Posts Tagged ‘building’


The PR Intern Who Pitched the Media

Thursday, September 30th, 2010

Kion Sanders is a recent communications and public relations graduate from the University of North Carolina at Charlotte. He is the former Public Relations Student Society of America (PRSSA) national vice president of chapter development and a current member of the Public Relations Society of America (PRSA). Recently, he officially started his career in Cleveland, OH as an account associate for Fahlgren Mortine Public Relations.

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As a student, I was fortunate to have internships that provided me with pitching responsibilities. One of the major roles of entry-level PR professionals is building and maintaining relationships with media representatives. My relevant experience made the transition from student to professional that much smoother because I was properly prepared for future responsibilities.

A model from the Nicholas Lindsey Mercedes-Benz Fashion Week show

A model from the Nicholas Lindsey Mercedes-Benz Fashion Week Show. (Image Rights: Nicholas Lindsey Brand)

 A few weeks ago, I concluded my post-graduation internship with Weber Shandwick – a global public relations agency. As a consumer brands intern, one of my major responsibilities was pitching the media on behalf of clients I represented. I was able to practice everything from writing and distributing pitch e-mails, using social media tools to engage my targeted journalists, the proper way to pitch bloggers and of course, jumping on the phones to tell my client’s story.

This experience prepared me for one of my most challenging roles to date – serving as a PR manager for a Mercedes-Benz Fashion Week show. Nicholas Lindsey, a brand designer and one of my fellow PRSSA graduates, was in need of last-minute PR support for one of the biggest shows of his life. Immediately, I jumped at the opportunity; it was a great way to help a friend in need and a way to practice what I learned from my internship.

As PR manager for the show, my main responsibility was media relations. On show day, I had journalists present from Essence Magazine, NBC Universal and fashion bloggers from around the country, including an NYC Fashion Examiner. To solidify these high profile media representatives, I used everything I learned from my internship, especially social media for media relations purposes. My wonderful PR agency allowing me to pitch as an intern led to something I am very proud of – my first national magazine placement: NYFW Designer Q/A: Nicholas Clements-Lindsey.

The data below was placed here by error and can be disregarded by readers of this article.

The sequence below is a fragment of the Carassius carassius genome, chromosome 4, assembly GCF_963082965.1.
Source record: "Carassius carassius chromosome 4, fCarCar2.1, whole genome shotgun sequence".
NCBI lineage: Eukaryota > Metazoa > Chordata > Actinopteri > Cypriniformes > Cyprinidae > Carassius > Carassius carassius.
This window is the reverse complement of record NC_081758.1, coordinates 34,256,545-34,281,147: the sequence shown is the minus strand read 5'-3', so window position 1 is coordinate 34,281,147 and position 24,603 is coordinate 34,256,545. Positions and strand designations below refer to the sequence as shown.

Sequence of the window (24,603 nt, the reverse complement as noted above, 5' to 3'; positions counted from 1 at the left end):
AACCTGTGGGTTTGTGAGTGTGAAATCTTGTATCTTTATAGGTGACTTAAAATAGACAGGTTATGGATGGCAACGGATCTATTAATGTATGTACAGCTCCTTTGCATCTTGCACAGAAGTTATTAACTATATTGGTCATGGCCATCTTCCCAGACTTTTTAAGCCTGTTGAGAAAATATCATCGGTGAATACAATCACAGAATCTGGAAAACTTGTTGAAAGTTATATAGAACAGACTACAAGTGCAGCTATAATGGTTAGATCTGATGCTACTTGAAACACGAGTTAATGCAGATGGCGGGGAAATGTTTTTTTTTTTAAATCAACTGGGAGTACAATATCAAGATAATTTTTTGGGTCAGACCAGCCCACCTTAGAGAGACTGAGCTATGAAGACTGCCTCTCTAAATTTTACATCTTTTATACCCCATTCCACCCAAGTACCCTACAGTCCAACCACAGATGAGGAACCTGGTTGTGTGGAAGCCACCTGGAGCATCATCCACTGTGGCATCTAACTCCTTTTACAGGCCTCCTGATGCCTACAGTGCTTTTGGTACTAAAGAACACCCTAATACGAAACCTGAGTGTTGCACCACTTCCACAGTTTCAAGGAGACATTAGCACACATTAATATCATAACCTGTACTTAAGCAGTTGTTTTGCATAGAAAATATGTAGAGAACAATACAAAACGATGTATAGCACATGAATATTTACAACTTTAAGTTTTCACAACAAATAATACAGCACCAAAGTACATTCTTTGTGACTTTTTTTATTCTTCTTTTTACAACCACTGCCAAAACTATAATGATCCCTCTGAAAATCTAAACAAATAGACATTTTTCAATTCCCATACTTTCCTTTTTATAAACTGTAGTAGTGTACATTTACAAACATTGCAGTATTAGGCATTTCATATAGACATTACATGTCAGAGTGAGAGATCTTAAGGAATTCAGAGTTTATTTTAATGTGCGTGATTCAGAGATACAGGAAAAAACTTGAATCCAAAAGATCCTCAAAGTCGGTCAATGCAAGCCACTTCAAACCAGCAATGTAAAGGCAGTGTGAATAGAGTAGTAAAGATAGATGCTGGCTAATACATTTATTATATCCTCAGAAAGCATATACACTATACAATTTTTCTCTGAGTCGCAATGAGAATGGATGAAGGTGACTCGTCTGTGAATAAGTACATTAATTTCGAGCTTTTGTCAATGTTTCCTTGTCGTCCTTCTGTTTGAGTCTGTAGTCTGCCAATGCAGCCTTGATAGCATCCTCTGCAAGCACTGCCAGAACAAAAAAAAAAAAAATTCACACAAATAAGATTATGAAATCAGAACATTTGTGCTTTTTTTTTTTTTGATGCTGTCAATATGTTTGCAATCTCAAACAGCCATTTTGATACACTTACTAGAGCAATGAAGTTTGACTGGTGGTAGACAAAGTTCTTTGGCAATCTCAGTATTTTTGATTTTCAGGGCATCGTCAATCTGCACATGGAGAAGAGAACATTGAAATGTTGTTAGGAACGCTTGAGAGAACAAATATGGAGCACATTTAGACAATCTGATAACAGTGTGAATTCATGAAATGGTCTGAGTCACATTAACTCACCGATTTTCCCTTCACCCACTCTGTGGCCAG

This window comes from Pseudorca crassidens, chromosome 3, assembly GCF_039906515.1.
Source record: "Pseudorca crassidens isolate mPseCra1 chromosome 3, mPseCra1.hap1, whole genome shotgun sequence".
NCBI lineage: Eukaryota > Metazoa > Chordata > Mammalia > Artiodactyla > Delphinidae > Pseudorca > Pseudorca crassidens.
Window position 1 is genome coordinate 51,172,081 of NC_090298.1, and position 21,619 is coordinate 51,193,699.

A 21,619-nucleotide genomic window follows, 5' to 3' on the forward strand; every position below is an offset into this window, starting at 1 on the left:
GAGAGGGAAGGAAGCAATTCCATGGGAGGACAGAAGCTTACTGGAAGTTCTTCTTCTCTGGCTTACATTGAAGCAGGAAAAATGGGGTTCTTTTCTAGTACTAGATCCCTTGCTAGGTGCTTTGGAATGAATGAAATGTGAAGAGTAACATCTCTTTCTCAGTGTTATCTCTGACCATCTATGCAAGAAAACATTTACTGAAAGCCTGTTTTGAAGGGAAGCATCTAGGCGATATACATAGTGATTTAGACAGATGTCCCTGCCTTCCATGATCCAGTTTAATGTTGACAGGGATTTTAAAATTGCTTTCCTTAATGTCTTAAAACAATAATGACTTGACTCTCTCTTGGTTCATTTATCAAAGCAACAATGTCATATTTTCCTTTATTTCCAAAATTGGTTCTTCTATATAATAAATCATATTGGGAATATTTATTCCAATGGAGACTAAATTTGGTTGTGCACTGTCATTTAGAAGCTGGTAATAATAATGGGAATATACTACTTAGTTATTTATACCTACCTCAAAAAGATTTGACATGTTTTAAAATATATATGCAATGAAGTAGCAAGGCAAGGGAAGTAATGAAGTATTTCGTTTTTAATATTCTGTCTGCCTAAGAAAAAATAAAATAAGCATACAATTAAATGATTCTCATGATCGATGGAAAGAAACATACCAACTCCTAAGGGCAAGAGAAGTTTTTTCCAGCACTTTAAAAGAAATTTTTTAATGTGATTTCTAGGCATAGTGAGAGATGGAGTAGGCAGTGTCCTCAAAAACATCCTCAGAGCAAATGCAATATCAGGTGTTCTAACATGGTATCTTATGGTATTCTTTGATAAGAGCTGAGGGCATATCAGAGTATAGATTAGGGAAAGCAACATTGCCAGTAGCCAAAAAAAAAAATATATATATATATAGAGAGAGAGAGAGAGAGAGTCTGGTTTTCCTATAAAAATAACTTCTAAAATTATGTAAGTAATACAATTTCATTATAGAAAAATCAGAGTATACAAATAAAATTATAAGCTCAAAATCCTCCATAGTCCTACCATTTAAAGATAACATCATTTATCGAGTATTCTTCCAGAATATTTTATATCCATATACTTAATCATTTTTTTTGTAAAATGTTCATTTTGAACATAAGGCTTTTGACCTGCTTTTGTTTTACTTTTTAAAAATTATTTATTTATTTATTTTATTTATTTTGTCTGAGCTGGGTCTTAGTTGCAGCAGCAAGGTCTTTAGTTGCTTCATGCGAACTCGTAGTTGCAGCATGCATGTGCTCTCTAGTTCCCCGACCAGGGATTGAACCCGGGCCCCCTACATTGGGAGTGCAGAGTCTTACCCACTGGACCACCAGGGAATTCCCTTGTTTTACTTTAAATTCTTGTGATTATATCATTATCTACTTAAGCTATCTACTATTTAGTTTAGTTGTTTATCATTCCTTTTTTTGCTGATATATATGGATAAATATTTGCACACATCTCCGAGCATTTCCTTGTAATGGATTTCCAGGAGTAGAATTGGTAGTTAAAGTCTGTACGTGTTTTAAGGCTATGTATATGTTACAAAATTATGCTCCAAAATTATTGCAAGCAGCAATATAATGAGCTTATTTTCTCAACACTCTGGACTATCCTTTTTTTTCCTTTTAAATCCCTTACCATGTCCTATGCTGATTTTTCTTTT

To answer Tressa Robbins’ question, posted on the BurrellesLuce Fresh Ideas blog, “Should PR Interns Pitch the Media?” … YES, they should – I am a living example of how it can prepare interns for the “real world.” In fact, I recently accepted a full-time position with Fahlgren Mortine Public Relations where I … pitch the media on behalf of clients.

Giving the valuable experience interns can learn from pitching, can you think of any reasons why they shouldn’t? 

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Using Social Media to Enhance Attendee Experience at PR Industry Events

Wednesday, September 1st, 2010

How is Social MediaIt’s that time of year again. Yes, it’s public relations and marketing conference season. Peter Shankman’s latest blog post gives some great tips for surviving it. Although social media is not a new thing to conferences (Twitter debuted at SXSW a few years ago), it is really now just becoming “mainstream.” In my June 20, 2009 blog post, I first talked about how I use Twitter as my note-taking platform and as a way to encourage engagement. A year later, and it is amazing to see how much more of a role social media plays in event participation.

I recently spoke at the YNPNdc (Young Nonprofit Professionals Network) second annual social media conference. Rosetta Thurman gave a great presentation on basic social media tools you should be using to enhance participation in your conference. Some of my favorite tips include:

  • Make a hashtag and promote it early.
  • Make a Twitter list of attendees and follow it.
  • Don’t hire a videographer; use Flipcams and digital cameras.
  • Allow attendees to take pictures and share them.
  • Integrate social media into your event. It is a great way to get information to your attendees and allows for more contact points than any one person can manage.

 “Building social media strategies into your event allows other people to speak and respond on your behalf. Sometimes the best answer to a question comes from a fellow attendee,” says John Chen, publications/project manager, International Society for Performance Improvement.  

What tips do you have for BurrellesLuce Fresh Ideas readers looking to increase engagement at conferences? What has worked best for your organization?

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